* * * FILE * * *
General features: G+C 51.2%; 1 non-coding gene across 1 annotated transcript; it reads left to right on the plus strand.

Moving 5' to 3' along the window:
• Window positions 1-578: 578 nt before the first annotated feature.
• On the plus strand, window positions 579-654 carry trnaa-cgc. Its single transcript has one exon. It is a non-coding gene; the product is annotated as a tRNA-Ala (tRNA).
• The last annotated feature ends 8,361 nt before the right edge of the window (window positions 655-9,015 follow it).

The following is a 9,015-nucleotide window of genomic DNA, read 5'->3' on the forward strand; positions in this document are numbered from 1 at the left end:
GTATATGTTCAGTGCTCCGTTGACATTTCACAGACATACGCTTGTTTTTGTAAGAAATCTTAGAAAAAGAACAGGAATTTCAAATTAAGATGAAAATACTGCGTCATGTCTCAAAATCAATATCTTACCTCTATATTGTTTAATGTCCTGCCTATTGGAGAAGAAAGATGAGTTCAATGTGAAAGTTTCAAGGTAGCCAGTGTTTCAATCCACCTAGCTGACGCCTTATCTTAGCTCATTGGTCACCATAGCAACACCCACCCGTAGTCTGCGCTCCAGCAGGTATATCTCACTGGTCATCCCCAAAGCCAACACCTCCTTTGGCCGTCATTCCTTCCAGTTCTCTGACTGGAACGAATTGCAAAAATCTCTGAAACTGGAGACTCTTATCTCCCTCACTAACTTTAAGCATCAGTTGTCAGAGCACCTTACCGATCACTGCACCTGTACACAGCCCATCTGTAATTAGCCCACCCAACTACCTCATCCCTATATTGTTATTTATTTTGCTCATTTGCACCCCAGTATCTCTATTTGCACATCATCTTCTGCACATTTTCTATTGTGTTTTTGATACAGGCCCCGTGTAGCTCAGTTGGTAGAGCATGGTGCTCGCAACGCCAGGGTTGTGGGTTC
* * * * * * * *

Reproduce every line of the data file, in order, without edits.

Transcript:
General features: G+C 51.2%; 1 non-coding gene across 1 annotated transcript; it reads left to right on the plus strand.

Moving 5' to 3' along the window:
• Window positions 1-578: 578 nt before the first annotated feature.
• On the plus strand, window positions 579-654 carry trnaa-cgc. Its single transcript has one exon. It is a non-coding gene; the product is annotated as a tRNA-Ala (tRNA).
• The last annotated feature ends 8,361 nt before the right edge of the window (window positions 655-9,015 follow it).

The following is a 9,015-nucleotide window of genomic DNA, read 5'->3' on the forward strand; positions in this document are numbered from 1 at the left end:
GTATATGTTCAGTGCTCCGTTGACATTTCACAGACATACGCTTGTTTTTGTAAGAAATCTTAGAAAAAGAACAGGAATTTCAAATTAAGATGAAAATACTGCGTCATGTCTCAAAATCAATATCTTACCTCTATATTGTTTAATGTCCTGCCTATTGGAGAAGAAAGATGAGTTCAATGTGAAAGTTTCAAGGTAGCCAGTGTTTCAATCCACCTAGCTGACGCCTTATCTTAGCTCATTGGTCACCATAGCAACACCCACCCGTAGTCTGCGCTCCAGCAGGTATATCTCACTGGTCATCCCCAAAGCCAACACCTCCTTTGGCCGTCATTCCTTCCAGTTCTCTGACTGGAACGAATTGCAAAAATCTCTGAAACTGGAGACTCTTATCTCCCTCACTAACTTTAAGCATCAGTTGTCAGAGCACCTTACCGATCACTGCACCTGTACACAGCCCATCTGTAATTAGCCCACCCAACTACCTCATCCCTATATTGTTATTTATTTTGCTCATTTGCACCCCAGTATCTCTATTTGCACATCATCTTCTGCACATTTTCTATTGTGTTTTTGATACAGGCCCCGTGTAGCTCAGTTGGTAGAGCATGGTGCTCGCAACGCCAGGGTTGTGGGTTC